A decade or so ago, I carried around a particular brand of Day Planner about 2 inches thick. I attended a workshop on how to use it, and other workshops on related topics including Prioritizing and Creating a To-Do List.
That was then, and this is now. I no longer focus on generating daily To-Do lists. I no longer worry about classifying tasks as: A, or B or a C priority. Now, I have a Must-Do list which is far shorter than my To-Do list would be. This allows me to focus on the tasks that must be completed…or else.
Instead of assigning tasks as: A, B or C priorities, I now focus on identifying and completing only A priority tasks. The rationale for doing is as follow: I will be very lucky just to complete the A priority tasks each day. Therefore, I can ignore B and C tasks unless they, at some point, become A priorities.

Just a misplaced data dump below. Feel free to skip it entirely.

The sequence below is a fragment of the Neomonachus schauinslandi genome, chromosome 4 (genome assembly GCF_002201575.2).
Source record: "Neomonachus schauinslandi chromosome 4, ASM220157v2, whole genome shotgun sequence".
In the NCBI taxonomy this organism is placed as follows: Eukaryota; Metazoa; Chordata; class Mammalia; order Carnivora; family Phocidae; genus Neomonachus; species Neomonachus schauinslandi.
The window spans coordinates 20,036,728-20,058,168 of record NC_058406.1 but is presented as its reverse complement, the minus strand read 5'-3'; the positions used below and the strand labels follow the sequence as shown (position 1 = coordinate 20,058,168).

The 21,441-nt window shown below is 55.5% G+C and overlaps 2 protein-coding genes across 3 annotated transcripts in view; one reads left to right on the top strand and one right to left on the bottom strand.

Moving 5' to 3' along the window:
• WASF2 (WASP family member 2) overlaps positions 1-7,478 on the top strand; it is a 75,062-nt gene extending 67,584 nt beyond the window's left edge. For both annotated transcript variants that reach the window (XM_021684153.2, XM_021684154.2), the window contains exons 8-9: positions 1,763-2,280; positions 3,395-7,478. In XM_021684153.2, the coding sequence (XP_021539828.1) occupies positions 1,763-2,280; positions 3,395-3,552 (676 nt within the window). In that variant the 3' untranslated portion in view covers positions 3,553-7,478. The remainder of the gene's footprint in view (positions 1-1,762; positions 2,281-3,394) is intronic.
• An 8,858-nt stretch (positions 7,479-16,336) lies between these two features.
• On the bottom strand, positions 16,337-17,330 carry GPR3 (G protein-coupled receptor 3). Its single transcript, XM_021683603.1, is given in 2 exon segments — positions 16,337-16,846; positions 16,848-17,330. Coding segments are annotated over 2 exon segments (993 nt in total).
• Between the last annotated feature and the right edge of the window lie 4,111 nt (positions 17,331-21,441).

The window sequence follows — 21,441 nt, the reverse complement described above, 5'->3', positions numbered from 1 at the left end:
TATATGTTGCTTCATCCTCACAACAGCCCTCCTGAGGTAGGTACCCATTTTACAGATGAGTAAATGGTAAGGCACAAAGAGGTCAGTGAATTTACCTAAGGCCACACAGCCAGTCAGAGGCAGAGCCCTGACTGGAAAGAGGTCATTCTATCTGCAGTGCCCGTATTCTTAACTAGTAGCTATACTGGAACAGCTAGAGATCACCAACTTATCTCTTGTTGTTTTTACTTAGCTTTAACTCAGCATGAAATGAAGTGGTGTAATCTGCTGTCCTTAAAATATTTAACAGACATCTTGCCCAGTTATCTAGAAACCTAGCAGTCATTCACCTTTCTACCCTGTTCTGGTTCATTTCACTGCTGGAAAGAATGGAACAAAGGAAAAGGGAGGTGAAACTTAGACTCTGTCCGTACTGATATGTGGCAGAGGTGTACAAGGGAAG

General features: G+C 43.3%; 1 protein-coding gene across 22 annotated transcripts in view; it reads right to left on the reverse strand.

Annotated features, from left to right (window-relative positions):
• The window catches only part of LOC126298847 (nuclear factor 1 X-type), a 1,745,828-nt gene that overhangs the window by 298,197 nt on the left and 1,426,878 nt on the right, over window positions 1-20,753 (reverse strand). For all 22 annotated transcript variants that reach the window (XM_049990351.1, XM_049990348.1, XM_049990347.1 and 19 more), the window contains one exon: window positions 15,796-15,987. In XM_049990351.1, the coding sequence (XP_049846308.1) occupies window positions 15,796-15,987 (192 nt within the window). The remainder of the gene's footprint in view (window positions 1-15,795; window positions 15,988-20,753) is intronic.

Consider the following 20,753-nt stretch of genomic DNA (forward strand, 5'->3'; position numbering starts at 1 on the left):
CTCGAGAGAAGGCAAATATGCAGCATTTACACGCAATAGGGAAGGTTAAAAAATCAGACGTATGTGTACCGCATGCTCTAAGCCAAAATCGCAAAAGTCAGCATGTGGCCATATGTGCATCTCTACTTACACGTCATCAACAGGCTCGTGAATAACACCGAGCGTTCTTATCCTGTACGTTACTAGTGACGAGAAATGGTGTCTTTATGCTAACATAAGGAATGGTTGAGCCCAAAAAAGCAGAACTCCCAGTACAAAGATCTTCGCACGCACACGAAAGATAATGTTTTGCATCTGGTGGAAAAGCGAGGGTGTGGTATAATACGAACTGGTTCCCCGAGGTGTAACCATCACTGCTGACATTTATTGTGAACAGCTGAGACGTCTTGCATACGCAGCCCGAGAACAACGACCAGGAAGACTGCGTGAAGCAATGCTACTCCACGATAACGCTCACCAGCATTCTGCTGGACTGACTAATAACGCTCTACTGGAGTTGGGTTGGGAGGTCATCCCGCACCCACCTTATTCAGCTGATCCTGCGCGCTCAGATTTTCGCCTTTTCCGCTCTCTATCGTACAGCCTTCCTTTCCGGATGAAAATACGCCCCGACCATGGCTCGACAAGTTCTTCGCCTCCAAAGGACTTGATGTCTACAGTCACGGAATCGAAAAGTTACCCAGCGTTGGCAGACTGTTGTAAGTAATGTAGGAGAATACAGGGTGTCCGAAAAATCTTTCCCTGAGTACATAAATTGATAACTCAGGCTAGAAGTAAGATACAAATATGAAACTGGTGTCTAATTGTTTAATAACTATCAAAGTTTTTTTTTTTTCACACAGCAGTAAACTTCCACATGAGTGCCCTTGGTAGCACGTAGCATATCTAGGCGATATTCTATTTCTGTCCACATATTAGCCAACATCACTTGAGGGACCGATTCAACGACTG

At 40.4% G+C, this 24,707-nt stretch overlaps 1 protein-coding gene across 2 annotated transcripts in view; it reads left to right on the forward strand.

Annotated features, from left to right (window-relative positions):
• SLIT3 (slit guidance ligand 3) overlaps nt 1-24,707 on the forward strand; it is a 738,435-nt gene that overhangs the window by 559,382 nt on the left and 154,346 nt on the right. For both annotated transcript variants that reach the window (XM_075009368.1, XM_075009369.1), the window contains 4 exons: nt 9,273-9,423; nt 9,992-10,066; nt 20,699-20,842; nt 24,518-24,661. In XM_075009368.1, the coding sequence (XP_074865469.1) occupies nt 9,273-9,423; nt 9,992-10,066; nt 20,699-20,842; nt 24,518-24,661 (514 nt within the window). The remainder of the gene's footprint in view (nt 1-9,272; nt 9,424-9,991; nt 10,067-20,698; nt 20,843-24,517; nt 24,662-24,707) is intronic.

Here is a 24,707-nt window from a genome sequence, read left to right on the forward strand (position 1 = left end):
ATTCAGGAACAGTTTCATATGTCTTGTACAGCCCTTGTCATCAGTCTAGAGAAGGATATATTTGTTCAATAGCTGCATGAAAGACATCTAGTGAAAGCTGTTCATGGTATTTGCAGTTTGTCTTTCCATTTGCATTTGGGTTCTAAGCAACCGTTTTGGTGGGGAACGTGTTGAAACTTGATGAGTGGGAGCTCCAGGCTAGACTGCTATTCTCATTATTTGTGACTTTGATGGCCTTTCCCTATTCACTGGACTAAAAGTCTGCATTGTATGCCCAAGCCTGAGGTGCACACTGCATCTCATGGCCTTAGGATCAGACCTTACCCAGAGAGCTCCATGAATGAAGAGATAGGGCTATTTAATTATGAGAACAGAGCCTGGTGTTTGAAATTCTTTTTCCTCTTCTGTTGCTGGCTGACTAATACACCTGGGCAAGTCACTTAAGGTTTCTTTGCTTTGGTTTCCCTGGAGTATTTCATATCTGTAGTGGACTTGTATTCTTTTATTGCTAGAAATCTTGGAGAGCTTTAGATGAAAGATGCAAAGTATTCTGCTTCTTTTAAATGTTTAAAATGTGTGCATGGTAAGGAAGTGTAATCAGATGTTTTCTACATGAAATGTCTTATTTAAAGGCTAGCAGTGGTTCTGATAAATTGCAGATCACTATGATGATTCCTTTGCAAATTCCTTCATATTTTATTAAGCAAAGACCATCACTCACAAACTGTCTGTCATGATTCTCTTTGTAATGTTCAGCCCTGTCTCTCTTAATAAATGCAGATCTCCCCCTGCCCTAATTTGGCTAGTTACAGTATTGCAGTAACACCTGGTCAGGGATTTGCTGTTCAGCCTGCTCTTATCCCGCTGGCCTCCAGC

When I share this technique, I am sometimes asked this question: How do you keep track of B and C tasks so they do not get overlooked? The answer is that I don’t track them. When a B or C task becomes an A priority, I add it to my list and take care of it. The only time I work on B or C priority tasks is on those rare occasions when I have completed all my A priorities. Another common question is: How do you track your Must-Do’s? As I mentioned earlier, I generate or more precisely update my Must-Do list every day.
In my opinion, everyone should have a Must-Do list, and focus on it. In this way, each of us can focus our time, energy and attention on the tasks that are the most important. I also believe this process may not work for everyone…but it works for me.
Michael Dennis’ Covering Credit Commentary. Michael’s website is www.coveringcredit.com.
The opinions presented are those of the author. The opinions and recommendations do not necessarily reflect the views of CMA, or their Officers and Directors. Readers are encouraged to evaluate any suggestions or recommendations made, and accept and adopt only those concepts that make sense to them.